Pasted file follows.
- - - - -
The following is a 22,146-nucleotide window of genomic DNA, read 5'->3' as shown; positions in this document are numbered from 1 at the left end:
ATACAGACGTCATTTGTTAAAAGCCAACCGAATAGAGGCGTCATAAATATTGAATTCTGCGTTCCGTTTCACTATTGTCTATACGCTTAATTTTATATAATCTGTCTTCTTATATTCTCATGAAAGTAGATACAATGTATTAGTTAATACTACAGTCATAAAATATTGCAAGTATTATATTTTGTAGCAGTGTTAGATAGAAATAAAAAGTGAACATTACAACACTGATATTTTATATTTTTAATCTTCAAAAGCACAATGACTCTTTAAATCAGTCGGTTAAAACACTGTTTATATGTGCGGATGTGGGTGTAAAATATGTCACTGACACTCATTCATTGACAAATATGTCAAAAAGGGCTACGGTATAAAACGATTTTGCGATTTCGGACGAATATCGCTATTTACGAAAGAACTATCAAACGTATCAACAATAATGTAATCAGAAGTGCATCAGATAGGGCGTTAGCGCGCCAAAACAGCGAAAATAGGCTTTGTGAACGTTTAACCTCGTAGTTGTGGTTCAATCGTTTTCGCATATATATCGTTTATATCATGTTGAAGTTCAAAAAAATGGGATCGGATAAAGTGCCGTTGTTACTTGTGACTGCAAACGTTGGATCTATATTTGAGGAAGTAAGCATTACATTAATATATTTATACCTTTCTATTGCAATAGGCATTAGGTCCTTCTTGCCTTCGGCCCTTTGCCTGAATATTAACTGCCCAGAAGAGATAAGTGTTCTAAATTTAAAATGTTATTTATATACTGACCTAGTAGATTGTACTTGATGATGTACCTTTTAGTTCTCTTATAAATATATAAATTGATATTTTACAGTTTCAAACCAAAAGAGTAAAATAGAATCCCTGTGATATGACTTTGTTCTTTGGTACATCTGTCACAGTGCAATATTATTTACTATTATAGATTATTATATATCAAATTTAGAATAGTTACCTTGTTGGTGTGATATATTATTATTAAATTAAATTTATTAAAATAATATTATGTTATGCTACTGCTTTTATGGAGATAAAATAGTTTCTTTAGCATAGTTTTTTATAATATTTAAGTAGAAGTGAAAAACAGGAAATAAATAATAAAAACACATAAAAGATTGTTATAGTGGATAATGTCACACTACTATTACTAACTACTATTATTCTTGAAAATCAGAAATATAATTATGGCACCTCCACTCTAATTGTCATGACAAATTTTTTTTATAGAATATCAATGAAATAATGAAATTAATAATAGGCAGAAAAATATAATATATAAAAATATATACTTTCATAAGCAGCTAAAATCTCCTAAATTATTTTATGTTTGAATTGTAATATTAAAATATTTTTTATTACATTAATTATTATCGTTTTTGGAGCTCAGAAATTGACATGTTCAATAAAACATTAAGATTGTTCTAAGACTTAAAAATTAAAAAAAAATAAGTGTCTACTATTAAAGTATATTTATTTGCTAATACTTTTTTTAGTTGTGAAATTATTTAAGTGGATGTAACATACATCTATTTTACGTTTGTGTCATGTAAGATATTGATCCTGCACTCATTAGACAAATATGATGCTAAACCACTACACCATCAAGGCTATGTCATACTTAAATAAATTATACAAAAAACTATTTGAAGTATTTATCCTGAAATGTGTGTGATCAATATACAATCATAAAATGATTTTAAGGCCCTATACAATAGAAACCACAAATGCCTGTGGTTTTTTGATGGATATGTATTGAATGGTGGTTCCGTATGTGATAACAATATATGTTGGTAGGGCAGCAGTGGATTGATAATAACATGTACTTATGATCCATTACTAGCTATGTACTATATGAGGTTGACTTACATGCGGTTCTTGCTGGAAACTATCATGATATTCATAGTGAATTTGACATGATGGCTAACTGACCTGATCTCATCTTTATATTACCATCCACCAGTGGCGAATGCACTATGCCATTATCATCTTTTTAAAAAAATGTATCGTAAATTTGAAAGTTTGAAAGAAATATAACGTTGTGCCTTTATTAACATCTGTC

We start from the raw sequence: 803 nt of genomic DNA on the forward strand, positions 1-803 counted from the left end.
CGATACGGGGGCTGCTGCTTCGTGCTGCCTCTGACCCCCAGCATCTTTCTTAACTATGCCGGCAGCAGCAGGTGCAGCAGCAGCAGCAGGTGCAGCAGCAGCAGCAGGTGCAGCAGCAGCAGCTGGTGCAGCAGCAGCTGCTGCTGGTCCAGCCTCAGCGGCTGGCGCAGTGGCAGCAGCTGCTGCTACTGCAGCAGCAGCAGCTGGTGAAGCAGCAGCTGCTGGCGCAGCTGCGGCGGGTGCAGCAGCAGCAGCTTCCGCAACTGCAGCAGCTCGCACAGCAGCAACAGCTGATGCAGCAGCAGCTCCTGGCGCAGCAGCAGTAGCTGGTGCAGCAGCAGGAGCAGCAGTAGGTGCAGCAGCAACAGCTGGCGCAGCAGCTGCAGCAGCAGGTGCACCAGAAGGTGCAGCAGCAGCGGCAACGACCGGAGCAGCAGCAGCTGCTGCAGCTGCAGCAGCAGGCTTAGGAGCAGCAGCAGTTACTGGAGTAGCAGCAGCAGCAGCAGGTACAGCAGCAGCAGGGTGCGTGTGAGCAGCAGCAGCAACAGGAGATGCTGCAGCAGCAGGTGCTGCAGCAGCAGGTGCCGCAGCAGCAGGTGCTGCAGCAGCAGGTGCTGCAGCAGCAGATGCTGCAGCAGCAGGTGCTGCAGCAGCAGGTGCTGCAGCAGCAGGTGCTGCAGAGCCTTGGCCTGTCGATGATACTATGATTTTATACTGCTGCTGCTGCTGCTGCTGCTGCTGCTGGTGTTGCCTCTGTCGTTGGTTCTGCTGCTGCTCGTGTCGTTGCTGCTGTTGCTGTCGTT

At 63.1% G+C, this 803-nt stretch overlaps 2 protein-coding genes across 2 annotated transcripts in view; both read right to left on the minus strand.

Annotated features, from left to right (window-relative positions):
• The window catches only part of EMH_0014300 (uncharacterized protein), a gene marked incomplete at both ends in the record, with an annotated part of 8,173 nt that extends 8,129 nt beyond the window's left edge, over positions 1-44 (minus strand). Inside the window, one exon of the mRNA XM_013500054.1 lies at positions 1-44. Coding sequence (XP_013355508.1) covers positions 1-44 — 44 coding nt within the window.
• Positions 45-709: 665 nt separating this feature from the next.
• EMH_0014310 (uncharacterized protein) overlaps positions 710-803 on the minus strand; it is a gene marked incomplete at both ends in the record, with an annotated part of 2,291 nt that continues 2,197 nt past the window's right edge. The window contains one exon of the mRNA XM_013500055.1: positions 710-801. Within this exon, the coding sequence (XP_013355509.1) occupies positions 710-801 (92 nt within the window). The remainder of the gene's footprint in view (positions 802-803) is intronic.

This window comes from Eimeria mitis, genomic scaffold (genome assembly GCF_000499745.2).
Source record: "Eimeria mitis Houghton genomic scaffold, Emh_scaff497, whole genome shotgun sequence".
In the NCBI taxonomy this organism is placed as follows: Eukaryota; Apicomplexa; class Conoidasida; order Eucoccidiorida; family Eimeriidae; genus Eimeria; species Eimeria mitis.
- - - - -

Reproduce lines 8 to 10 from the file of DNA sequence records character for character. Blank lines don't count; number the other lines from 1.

• Positions 45-709: 665 nt separating this feature from the next.
• EMH_0014310 (uncharacterized protein) overlaps positions 710-803 on the minus strand; it is a gene marked incomplete at both ends in the record, with an annotated part of 2,291 nt that continues 2,197 nt past the window's right edge. The window contains one exon of the mRNA XM_013500055.1: positions 710-801. Within this exon, the coding sequence (XP_013355509.1) occupies positions 710-801 (92 nt within the window). The remainder of the gene's footprint in view (positions 802-803) is intronic.

This window comes from Eimeria mitis, genomic scaffold (genome assembly GCF_000499745.2).